"So the Twins are now 12-2 all-time in postseason games in the Metrodome. They get to play four games there if this series goes seven. And remember, they've never lost a Game 7 in the Dome."

Gee, thanks, Jayson. Let's see what this really means:

Two different teams, who played eleven and fifteen years ago, respectively, none of whose players have any role on the current team, and most of whom aren't even in MLB anymore, went 11-1 at the Metrodome. This team went 1-1 in this postseason at the HHH Dome coming into this series. Whoopee. Sure, teams that played for the Twins franchise back in the Regan-Bush Era never lost a Game 7 at the Metrodome....but they only played two lousy freakin' games! Two. Nothing like making sure you've got a nice, representative sample from which to extract your data, eh Jayson?

Anyway, I did notice that Adam Kennedy was named the ALCS MVP, despite having gone 1-for-10 in the series before tonight's 3-homer, 5 RBI fluke performance that didn't even have much bearing on the 8-run victory. It seems to me that Francisco Rodriguez, with 2 holds, 2 wins (now 4-0 in the postseason), 4 baserunners and 7 K's in 4.2 IP, would have been a better choice. At least he contributed in every winning wame. Kennedy didn't do crap before tonight, and didn't even play in Game 3. For that matter, Kennedy had never had a 3-HR game before tonight. Heck, he'd only had three 3-HR months before tonight.

Looking at the NLCS, which is shaping up to be a much more interesting series, I notice some out-of -character performances there as well. JT Snow is hitting .314 currently, Benito Santiago has 11 RBI. Livan Hernandez has an ERA of 3.07, and hasn't lost yet. The Angels haven't choked (yet). Tino Martinez stole a base. Tim McCarver was quiet for like, a few seconds. Amazing stuff.

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11 October 2002

One-Man Show(alter)

Buck Showalter, apparently in high demand in an off-season that saw managers drop like files after the last pitch in September, has been hired by the Texas Rangers, on a four-year contract. Buck was rumoured to be headed for The Freindly Confines, Flatbush, Cow Country and even Siberia.

I would have liked to see what Buck could have done with the Cubbies, as I think that their recipe (a few good, seasoned veterans and some fresh, young talent, on a bed of crisp, green money with loyal fans on the side) would have suited his tastes very well. If I had ever written the column I promised on the managerial guillotines administered since the end of September, I would have said that I think that Jerry Narron was one of the least deserving of the axed-ones. The team really wasn't that bad, being 5th in the majors in runs scored, and closer to second than they were to sixth. But they used 27 pitchers, and, as they say in France: when you've got 27 pitchers, you've got no pitchers. That's not Narron's fault.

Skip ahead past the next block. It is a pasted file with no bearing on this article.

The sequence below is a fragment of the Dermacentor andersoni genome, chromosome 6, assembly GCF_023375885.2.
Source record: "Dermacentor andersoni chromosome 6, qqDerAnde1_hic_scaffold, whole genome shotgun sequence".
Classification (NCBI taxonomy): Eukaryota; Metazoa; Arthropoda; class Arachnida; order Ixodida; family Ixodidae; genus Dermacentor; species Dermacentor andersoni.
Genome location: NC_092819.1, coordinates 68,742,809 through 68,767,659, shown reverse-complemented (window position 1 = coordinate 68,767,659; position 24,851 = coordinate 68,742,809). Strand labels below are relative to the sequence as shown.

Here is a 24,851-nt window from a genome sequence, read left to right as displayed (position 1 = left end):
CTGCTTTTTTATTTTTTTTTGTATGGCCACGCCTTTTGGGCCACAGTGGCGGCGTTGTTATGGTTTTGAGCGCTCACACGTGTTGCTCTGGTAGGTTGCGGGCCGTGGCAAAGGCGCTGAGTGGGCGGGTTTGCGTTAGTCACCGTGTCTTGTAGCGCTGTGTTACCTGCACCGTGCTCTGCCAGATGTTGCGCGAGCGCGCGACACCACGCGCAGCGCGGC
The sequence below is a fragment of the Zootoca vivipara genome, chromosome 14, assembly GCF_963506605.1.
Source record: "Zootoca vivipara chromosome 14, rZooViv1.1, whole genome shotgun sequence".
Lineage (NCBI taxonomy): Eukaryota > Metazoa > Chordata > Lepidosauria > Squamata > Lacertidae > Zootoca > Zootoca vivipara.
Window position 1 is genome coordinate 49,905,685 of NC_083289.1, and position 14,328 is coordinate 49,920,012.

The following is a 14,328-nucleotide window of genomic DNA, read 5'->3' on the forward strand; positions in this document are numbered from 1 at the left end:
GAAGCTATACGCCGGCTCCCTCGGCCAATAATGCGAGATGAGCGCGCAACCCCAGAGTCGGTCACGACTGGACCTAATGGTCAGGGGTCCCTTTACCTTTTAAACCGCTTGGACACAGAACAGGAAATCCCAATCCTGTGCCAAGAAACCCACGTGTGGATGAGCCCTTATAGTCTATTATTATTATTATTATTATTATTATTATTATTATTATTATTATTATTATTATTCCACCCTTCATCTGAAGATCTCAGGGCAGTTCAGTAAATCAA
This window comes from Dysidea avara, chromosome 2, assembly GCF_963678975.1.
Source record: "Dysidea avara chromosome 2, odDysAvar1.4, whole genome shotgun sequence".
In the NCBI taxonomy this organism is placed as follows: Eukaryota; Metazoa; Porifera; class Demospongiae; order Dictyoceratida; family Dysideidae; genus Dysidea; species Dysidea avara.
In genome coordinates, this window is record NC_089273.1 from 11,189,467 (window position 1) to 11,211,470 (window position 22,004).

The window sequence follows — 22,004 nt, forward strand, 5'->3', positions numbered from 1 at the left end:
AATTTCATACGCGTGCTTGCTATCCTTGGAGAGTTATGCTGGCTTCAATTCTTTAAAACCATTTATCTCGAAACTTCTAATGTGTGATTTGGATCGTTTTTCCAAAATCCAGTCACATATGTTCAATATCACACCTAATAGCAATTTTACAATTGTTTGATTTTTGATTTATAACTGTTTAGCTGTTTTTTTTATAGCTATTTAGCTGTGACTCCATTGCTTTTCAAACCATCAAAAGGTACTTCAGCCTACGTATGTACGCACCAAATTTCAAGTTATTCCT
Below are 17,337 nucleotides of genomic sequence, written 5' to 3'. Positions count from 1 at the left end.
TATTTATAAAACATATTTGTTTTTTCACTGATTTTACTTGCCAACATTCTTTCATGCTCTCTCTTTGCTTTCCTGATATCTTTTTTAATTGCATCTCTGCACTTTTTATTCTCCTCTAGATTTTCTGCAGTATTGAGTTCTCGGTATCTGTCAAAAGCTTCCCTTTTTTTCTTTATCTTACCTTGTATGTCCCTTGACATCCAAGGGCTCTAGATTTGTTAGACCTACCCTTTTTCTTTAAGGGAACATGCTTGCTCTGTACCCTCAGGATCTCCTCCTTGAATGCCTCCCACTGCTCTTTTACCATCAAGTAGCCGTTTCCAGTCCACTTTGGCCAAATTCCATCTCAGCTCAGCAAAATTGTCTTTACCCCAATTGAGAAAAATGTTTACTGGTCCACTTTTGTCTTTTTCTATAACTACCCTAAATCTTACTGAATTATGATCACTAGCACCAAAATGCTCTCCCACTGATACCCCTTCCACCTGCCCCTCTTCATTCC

What I don't get is that the Mets didn't seem to have any interest in him. He was easily the most experienced manager out there who seems willing to get back into it (Davey Johnson seems to have dropped off the face of the Earth), and the Mets didn't even extend him an interview. Their criticism of him apparently, is that he's too much of a control freak, too big on "rules" (Like the rule about how you're not allowed to go back out onto the field after being ejected from a game?)....but the knock on Bobby Valentine was that he lost the control and therefore the respect of his club.

This seems to happen in lots of places, especially sports, business and politics:

1)Team/Group fails to have the success it wants/expects;
1-a) leadership is scapegoated and sent packing;
1-b) leader with opposite personal style/charachet from previous leader is brought in to "right ship";

Now, one of two things happens:
2) Team/Group continues to stink
2-a) new leader's personality traits are blamed for lack of success, or

3) Team improves temporarily,
3-a) new leader's traits credited, and then
3-b) team goes back to stinking and new leader's "act has worn thin" [go back to 1)]

This happened in Philadelphia last year when Terry Francona's lackadaisical approach was blamed for the Phillies' suckiness, so they brought in Larry Bowa, who promptly began to wear grooves in the floor of the Vet's home dugout. When the Phil's won a few games in 2001, Bowa's high-energy, take-charge attitude was said to rub off on his players, making them all want to play harder. When the Phillies returned to their established levels of play in 2002, Bowa's high-energy, take-charge attitude was said to rub his players the wrong way, and there are some who don't think that he'll last next year if the Phils don't win.

I'm not sure texas will be the best place for a guy like Showalter, though. They have no pitching, lots of overblown contracts on teh pitchers they do have, and a few primadonna-type players, who always seem to get on Showalter's bad side. If Carl Everett pulls the kinda crap on Buck's watch that he did under Jimy Williams with the Sawx, he'll find his ass on the first bus to Kansas City. Tom Hicks can afford to eat the rest of his contract. Good luck to Buck in his new digs, he's gonna need it.